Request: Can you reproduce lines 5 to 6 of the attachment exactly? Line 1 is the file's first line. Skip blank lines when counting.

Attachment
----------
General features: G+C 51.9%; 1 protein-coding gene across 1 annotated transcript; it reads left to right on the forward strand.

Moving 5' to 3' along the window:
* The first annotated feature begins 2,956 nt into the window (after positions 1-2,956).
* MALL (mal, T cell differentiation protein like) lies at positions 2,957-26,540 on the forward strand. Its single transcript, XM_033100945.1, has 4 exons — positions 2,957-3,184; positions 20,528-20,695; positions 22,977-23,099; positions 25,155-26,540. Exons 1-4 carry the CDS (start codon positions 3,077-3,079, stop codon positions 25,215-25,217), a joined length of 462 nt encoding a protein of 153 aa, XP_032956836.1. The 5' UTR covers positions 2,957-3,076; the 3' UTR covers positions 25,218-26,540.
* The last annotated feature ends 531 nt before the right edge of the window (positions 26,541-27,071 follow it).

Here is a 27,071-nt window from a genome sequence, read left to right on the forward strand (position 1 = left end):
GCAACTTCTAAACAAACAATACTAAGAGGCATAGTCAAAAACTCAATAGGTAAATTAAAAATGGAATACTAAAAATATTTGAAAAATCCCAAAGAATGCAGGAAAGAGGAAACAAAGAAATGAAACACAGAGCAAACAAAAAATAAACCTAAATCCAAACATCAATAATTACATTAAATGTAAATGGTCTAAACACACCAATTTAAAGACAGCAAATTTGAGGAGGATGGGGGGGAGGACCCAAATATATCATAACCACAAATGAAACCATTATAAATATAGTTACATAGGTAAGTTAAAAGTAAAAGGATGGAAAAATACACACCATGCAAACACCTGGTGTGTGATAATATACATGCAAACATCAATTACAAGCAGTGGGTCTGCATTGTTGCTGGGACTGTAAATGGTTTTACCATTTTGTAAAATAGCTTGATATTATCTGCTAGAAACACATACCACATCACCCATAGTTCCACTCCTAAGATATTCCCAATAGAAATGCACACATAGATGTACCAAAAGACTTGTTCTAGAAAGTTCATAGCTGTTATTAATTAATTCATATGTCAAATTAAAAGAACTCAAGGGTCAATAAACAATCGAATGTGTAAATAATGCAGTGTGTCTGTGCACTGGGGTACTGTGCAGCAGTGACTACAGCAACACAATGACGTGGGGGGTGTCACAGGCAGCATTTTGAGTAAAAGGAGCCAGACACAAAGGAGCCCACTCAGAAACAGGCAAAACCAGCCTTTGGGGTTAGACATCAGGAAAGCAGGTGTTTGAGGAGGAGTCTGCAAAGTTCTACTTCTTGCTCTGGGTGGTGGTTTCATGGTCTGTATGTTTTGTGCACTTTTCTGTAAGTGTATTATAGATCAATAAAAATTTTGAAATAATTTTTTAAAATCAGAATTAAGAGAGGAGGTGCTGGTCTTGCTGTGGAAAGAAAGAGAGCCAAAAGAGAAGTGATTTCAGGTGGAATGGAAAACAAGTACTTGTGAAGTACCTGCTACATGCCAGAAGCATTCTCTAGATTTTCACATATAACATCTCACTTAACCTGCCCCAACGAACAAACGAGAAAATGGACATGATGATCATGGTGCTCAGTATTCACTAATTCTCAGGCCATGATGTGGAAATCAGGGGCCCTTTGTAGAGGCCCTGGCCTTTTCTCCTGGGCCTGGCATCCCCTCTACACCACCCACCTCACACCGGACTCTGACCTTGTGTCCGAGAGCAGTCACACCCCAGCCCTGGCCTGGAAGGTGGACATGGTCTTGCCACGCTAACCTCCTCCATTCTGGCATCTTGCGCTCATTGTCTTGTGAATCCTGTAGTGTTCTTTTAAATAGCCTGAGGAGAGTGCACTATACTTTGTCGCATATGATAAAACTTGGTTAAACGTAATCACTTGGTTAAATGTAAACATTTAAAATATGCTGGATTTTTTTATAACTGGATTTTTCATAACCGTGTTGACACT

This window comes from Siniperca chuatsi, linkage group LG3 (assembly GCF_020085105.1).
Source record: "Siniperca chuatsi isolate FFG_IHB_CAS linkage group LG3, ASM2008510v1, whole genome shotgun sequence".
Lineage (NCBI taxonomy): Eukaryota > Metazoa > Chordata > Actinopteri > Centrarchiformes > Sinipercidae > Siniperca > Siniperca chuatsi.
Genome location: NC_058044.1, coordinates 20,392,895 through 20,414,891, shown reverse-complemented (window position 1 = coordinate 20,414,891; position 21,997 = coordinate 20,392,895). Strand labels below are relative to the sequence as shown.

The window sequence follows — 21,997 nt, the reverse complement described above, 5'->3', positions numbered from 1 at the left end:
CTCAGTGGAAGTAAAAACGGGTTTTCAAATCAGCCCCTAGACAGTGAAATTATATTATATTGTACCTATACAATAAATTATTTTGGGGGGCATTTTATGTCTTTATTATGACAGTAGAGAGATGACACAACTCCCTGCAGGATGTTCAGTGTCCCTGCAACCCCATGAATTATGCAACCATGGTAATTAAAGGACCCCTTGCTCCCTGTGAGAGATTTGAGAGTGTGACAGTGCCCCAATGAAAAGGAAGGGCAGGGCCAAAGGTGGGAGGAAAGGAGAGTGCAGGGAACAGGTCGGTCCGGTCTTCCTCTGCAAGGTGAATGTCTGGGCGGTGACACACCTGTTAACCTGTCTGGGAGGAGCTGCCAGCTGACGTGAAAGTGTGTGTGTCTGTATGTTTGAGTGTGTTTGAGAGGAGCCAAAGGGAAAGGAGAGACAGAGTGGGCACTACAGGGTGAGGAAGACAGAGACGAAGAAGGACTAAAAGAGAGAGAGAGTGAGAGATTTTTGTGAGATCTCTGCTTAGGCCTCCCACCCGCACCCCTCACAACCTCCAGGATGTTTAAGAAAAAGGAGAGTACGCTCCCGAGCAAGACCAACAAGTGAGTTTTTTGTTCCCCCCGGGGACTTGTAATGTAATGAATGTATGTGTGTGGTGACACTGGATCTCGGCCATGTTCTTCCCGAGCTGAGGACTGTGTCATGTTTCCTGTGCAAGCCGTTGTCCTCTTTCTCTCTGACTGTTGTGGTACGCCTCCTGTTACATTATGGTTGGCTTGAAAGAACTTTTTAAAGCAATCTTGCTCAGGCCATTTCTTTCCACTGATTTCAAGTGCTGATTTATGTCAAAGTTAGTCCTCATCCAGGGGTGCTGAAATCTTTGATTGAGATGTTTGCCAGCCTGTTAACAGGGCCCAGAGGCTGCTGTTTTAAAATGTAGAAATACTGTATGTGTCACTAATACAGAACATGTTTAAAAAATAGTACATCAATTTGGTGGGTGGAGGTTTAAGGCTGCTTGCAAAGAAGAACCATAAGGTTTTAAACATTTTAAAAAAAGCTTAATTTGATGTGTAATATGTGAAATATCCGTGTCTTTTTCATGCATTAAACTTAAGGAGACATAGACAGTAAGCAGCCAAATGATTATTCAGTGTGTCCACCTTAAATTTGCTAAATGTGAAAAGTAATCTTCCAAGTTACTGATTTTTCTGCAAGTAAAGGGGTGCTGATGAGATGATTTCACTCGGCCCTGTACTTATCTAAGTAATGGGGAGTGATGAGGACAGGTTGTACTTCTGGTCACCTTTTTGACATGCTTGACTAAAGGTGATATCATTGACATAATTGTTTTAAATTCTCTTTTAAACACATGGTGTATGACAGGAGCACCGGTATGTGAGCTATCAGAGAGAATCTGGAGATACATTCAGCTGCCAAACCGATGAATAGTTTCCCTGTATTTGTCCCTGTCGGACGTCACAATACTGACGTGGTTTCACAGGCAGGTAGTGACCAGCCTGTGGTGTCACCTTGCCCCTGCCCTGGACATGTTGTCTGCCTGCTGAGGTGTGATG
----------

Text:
* The last annotated feature ends 531 nt before the right edge of the window (positions 26,541-27,071 follow it).

Here is a 27,071-nt window from a genome sequence, read left to right on the forward strand (position 1 = left end):